Iron Fist Season 2 Review
Season 1 of Iron Fist was a chore to get through, and not even a chore that you could get done with quickly.
Of course, there were some good moments as the season went on, and it had some decent plot drama but compared to the rest of the Marvel Netflix series, it was big letdown.
Fortunately, there was an improvement in Defenders which had Danny fighting better and finally teaming up with other powered people. When the trailer dropped for Iron Fist Season 2, it looked much, much better than Season 1.
Of course, the writing could always use improvement, and there were moments it felt repetitive, but thankfully, this season the good outweighed the bad. The acting, the story, and especially the fighting choreography was a vast upgrade, which made watching this season so much more fun than last season.
Danny realizing that the Fist consumes him in an unhealthy way, and realizing that for right now, he shouldn’t have it, made sense to me. I honestly think that, interestingly, Danny Rand and Jessica Jones are arguably in the healthiest places at the end of their respective second seasons, whereas Luke Cage and Matt Murdock definitely need help and possibly a course correction.
Colleen’s hesitation towards fighting in general, as well as getting the Fist, was also earned. She had taught students that ended up going down a dark path.
This season, we see her reach out to young people and try her best to help. It leads to the death of one of them, but it doesn’t dampen her desire or actions. Getting more glimpses and insights into her own past before becoming brainwashed by Bacudo and the Hand was wonderful. I definitely would’ve wanted to see flashbacks. I hope we get them, and I hope that we eventually meet her mother and more of her family.
Her getting the Iron Fist ( a white one), was unexpected and yet welcome. I can’t wait to see more from Colleen as the Iron Fist. I do believe that in time, she and Danny will grow as individual people, and become stronger as a couple.
Joy is dealing with the fallout of last season in her own way: Cold, calculating, but in the end realizing the heavy cost of teaming up with someone like Davos. And it costs her, but she’s learned some hard lessons that I think will stick with her.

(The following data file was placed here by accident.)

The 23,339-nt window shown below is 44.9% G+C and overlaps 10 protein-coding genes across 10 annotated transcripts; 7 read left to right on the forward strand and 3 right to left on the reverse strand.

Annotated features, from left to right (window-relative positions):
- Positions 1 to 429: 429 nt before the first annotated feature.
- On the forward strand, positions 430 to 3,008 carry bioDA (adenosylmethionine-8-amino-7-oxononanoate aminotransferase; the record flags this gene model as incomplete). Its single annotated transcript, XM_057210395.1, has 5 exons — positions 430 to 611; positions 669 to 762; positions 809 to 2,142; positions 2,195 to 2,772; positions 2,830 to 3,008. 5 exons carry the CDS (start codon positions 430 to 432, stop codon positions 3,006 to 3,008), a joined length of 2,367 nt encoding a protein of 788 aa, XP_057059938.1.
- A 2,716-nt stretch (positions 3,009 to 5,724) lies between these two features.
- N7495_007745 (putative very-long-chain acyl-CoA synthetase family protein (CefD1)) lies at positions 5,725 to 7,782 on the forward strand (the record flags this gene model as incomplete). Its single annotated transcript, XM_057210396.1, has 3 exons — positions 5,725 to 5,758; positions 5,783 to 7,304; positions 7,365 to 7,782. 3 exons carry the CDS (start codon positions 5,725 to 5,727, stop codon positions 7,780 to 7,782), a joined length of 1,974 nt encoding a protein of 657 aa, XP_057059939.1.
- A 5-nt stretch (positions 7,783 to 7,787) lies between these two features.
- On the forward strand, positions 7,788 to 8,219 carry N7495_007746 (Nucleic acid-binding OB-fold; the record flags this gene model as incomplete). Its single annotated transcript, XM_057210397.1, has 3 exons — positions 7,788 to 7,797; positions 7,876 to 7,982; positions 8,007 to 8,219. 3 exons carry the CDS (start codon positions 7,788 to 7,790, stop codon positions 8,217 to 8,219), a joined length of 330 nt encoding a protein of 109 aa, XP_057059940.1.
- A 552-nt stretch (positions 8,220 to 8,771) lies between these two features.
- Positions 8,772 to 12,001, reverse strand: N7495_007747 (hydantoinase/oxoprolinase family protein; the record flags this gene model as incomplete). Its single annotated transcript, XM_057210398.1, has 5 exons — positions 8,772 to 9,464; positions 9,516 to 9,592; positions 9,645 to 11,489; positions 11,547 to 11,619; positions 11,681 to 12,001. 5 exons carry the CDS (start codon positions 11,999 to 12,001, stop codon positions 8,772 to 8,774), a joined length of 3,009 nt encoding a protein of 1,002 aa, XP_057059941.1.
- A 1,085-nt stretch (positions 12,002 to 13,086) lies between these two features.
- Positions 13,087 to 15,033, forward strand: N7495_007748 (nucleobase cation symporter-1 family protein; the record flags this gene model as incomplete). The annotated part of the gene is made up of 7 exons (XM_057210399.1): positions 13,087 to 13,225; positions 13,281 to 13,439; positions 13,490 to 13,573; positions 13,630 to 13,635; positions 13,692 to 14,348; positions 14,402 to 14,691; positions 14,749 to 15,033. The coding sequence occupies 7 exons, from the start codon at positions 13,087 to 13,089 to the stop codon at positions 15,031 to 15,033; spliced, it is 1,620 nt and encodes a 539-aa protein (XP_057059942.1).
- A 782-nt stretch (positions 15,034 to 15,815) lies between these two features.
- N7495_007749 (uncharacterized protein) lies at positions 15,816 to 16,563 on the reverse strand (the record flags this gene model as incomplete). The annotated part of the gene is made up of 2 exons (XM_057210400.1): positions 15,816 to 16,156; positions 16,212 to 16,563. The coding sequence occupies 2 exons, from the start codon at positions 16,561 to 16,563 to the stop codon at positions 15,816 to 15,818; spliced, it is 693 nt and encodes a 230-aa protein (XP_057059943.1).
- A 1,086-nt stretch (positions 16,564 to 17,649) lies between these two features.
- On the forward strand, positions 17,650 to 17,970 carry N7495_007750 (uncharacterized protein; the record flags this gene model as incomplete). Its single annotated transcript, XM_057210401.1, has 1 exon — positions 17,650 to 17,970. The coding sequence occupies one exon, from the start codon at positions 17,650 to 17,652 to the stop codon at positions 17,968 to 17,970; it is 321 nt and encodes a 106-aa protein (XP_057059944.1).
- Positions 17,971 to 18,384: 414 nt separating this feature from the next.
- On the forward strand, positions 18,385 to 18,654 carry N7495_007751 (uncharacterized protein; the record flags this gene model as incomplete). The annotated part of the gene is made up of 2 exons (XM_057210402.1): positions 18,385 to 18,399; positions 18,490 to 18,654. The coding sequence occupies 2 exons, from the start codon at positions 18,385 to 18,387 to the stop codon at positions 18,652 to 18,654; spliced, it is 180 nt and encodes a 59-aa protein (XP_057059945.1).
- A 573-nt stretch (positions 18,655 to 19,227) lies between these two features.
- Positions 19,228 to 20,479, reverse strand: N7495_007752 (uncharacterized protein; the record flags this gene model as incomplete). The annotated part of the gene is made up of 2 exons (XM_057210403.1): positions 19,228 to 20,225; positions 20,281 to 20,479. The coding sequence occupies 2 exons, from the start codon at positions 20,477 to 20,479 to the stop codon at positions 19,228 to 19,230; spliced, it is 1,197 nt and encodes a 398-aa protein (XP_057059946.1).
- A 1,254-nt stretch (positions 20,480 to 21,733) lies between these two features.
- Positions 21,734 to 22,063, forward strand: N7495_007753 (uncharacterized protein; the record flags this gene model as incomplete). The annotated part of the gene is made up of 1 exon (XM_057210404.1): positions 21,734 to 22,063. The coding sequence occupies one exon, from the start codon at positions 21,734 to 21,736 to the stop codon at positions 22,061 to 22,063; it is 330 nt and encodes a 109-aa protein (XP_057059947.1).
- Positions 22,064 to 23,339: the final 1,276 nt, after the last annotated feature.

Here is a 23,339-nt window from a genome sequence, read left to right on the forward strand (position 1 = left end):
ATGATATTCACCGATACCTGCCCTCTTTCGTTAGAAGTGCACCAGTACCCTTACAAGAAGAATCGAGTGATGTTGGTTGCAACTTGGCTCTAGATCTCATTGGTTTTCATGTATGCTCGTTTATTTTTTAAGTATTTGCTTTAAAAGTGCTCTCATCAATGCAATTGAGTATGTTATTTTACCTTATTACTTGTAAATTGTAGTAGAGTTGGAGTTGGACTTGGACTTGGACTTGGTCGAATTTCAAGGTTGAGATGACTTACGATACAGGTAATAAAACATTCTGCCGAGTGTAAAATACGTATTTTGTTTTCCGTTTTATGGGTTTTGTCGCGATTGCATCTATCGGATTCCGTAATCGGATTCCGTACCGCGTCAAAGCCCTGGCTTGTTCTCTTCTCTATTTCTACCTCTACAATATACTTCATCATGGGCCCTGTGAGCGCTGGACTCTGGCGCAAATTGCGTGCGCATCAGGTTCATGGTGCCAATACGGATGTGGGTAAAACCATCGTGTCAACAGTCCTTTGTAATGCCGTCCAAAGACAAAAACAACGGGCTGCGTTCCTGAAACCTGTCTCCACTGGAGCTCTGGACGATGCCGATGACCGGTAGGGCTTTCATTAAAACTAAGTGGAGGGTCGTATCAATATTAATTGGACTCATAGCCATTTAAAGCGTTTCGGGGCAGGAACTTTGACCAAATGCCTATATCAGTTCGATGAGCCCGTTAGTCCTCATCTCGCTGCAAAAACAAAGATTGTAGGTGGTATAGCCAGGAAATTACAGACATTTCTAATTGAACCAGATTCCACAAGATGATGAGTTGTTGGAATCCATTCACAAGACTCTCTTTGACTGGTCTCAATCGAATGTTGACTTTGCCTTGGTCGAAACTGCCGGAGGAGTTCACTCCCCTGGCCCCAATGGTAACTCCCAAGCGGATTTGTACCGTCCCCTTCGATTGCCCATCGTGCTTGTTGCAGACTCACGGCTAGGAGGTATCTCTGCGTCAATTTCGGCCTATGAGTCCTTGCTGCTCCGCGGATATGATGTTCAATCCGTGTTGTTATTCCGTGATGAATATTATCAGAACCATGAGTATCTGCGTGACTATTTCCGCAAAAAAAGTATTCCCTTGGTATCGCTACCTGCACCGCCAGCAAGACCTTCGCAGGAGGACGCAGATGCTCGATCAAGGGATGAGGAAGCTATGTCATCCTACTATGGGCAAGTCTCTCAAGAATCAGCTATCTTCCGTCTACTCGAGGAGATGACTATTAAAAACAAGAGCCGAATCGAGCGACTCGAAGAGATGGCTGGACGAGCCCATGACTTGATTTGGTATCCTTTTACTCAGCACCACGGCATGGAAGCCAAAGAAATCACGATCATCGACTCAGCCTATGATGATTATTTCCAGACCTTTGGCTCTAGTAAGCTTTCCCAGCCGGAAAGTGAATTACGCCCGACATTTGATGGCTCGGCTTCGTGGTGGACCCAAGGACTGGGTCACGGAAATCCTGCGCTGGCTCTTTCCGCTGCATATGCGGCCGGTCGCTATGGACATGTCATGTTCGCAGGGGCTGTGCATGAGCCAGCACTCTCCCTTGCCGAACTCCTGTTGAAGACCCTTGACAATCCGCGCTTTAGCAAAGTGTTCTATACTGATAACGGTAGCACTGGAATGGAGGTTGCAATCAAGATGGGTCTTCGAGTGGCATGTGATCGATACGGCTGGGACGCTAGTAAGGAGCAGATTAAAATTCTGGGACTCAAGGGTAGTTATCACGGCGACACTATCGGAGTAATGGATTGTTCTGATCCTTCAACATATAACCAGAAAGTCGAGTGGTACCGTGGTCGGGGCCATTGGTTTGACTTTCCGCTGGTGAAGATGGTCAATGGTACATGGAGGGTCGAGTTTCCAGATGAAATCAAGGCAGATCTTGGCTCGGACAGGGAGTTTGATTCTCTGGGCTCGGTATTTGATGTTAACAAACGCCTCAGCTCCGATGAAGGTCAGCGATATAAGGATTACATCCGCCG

Davos stealing the Iron Fist and slowly going off the rails was acted so well. He showed that even after getting what he thought he deserved, it led to so much unnecessary death. And now? He is without powers and forced to, yet again, face life without the Fist he’s so wanted all his life.
Seeing more flashbacks of him and Danny was necessary to show how far they’ve come together, and how they broke apart, and seeing more of Davos’ family and their expectations of him was both insightful and heartbreaking. Maybe he will find resolution and healing in the future.
Ward is facing his own demons, and sometimes failing, but it’s a realistic depiction of pain and addiction, and trying to create something new. Tom Pelphry is the best actor on this show. Ward’s journey has been quite a ride; from last season’s arc with his father and being in the depths of his addictions, to this season where he still has his addiction and pain, but is trying his best to deal with it and move on.
Ward and Danny teaming up as the true brothers they are (in direct contrast and parallel to Danny’s complicated relationship with Davos) was a fitting end for them this season.
Misty Knight teaming up with Colleen again is always fun to watch as was seeing her interact with Danny and with Ward, whom she had never met.
Alice Eve’s character was a surprise. I believed her to be villain, then a captive, and then quickly realized that though she can be deadly, she also battles her own mental state and turned out to be a compelling antagonist.
Overall, Season 2 of Iron Fist was a great season, with good character development and a huge step up from where it started. Iron Fist is finally coming into its own, and it’s fantastic to witness.